Ages 3^-6. Talk about self-esteem--here's a braggart-trickster who not only convinces others but also believes his own myths. When the little tailor swats seven flies on his jelly sandwich, he is so proud of himself that he embroiders the banner "Seven at One Blow" on his belt in gold. Then he sets out to seek his fortune, for one who has killed seven at one blow is far too grand to be a tailor. Kimmel's sly, ebullient version of the Grimm story is illustrated with Lloyd's wonderfully detailed line-and-watercolor pictures that move from the rough peasant village to scenes of gigantic slapstick confrontation, as the tailor conquers three giants, two hideous green ogres, a unicorn, and a savage boar, and finally ends up as king. Kimmell explains the trick each time for young listeners--the dangerous bullies respect the tailor because they think he killed people, not flies--and preschoolers will love the triumph of the small guy and the funny pictures of wild commotion. --Hazel Rochman

Publisher's Weekly Review

This faithful retelling of the Grimms' tale about a confident tailor who becomes a king boasts many appealing garnishes. After a tailor kills seven flies with one swipe, he embroiders the words "Seven at One Blow" on his belt and sets out to advertise his prowess to the world. Time and again, the tailor's confidence and self-reliance get him out of trouble‘whether he is facing giants, ogres, a ferocious unicorn, a wild boar or a conniving king and princess. Kimmel (Hershel and the Hanukkah Goblins) keeps the language clear and simple yet leaves his mark on the classic tale with understated humor ("Who is this insect? We'll grind his bones!" growl two giants upon meeting the tailor) and whimsical flourishes (e.g., finding the giant's bed too hard, the tailor crawls into one of the giant's socks, "which made a fine sleeping bag"). Lloyd (Too Many Pumpkins) sounds just the right note with her expressive illustrations in watercolor and pen and ink; she keeps the tailor's cockiness comical and devoid of arrogance. Her monsters are never scary; readers can see that the tailor always has the upper hand. Ages 4-8. (Nov.) (c) Copyright PWxyz, LLC. All rights reserved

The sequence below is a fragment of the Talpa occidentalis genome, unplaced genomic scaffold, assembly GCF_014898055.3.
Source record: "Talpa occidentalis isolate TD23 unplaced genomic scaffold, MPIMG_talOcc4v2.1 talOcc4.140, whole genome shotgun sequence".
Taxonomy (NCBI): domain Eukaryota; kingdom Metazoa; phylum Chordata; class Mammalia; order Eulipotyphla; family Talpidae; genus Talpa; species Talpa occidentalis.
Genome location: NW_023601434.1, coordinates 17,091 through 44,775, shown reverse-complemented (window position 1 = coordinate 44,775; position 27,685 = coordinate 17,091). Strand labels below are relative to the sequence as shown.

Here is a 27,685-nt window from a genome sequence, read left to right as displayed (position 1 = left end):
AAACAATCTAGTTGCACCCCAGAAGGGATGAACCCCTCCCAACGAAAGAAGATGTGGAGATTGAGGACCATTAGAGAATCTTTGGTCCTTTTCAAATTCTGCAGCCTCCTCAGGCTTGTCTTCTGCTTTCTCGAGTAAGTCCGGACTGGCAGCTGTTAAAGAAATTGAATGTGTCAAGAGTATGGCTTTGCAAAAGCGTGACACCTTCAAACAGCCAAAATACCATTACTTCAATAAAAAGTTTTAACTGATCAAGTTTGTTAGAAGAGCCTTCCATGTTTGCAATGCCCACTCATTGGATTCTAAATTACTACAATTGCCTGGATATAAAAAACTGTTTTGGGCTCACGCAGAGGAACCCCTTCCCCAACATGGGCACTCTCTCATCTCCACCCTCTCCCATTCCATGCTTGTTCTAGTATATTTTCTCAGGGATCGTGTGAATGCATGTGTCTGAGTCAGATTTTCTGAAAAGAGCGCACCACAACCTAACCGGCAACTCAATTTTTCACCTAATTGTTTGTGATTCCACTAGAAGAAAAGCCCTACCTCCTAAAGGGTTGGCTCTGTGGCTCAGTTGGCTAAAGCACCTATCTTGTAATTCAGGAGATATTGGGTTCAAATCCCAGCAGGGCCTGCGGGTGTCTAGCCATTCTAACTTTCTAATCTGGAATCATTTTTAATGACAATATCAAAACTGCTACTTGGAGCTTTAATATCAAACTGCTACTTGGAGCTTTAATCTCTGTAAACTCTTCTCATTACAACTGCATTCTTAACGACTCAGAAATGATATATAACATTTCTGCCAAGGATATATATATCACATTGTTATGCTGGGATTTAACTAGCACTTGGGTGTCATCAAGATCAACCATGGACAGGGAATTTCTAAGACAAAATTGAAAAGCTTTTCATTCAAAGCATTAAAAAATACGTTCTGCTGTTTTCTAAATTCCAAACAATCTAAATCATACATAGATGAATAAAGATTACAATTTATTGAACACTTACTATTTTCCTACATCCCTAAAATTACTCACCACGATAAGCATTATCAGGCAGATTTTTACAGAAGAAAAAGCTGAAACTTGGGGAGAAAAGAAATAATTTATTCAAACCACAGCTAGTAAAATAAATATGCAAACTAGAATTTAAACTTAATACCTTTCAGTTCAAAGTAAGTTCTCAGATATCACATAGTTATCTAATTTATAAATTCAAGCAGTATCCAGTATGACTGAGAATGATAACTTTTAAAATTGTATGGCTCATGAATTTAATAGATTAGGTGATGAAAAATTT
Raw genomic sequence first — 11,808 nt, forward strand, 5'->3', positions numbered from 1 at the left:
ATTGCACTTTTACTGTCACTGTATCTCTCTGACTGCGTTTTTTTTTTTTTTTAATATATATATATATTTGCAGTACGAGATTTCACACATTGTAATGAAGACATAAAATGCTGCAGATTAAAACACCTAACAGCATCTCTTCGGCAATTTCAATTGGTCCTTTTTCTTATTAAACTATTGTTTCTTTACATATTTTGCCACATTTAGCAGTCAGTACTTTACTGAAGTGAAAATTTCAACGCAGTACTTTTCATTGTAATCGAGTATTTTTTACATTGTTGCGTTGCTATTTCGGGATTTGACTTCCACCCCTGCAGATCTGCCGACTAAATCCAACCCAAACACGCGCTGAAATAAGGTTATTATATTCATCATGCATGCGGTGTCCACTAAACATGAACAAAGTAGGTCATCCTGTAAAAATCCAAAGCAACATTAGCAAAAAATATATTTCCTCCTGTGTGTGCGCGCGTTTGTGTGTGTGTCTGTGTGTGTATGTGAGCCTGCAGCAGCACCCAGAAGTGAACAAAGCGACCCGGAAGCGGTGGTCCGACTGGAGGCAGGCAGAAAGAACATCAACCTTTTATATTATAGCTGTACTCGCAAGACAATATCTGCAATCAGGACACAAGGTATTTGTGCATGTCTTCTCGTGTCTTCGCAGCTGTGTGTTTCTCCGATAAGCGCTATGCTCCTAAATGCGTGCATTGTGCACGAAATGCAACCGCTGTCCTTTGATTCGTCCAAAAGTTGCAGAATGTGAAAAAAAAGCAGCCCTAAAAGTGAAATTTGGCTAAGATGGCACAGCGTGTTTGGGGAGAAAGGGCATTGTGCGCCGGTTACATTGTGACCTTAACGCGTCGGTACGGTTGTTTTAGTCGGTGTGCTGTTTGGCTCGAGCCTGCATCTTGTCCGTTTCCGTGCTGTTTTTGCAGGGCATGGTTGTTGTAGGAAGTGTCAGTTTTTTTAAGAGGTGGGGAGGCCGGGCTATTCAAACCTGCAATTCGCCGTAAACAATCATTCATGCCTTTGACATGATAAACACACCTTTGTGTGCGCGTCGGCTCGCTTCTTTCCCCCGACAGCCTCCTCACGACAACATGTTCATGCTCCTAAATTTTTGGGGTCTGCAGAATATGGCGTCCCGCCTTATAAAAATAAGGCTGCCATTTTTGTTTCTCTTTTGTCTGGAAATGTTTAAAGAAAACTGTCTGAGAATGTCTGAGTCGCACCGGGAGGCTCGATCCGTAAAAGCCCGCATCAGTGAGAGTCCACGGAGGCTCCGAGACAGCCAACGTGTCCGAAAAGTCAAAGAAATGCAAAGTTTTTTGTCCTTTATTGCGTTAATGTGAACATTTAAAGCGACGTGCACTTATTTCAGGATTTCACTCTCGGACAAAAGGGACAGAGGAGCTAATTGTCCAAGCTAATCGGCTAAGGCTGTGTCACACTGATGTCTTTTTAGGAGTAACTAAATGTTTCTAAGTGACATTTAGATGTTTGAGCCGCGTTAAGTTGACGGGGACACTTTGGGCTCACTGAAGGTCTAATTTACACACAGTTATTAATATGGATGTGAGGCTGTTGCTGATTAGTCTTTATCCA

School Library Journal Review

PreS-Gr 4-A thoroughly enjoyable retelling of a traditional tale. Seven at One Blow recounts the adventures of a cocky tailor who, emboldened by his ability to kill seven flies with a solitary whack, sets out to inform the world of his prowess. He encounters giants, ogres, a wild boar, and other menaces and bests them all simply by his fearlessness. Kimmel has made only minor deviations from the original Grimm story, and what few changes there are serve only to enhance the tale. Lloyd's watercolor illustrations are a treat for the eye and perfectly complement the rollicking humor of the tale. Sergei Goloshapov's The Brave Little Tailor (North-South, 1997) has a serviceable text, but the illustrations are dark and grotesque. Robert and Daniel San Souci's version (Dell, 1994) has lovely illustrations, but they are far more formal and have less child appeal than Lloyd's. Libraries owning the other two will still want to make space for this one.-Grace Oliff, Ann Blanche Smith School, Hillsdale, NJ (c) Copyright 2010. Library Journals LLC, a wholly owned subsidiary of Media Source, Inc. No redistribution permitted.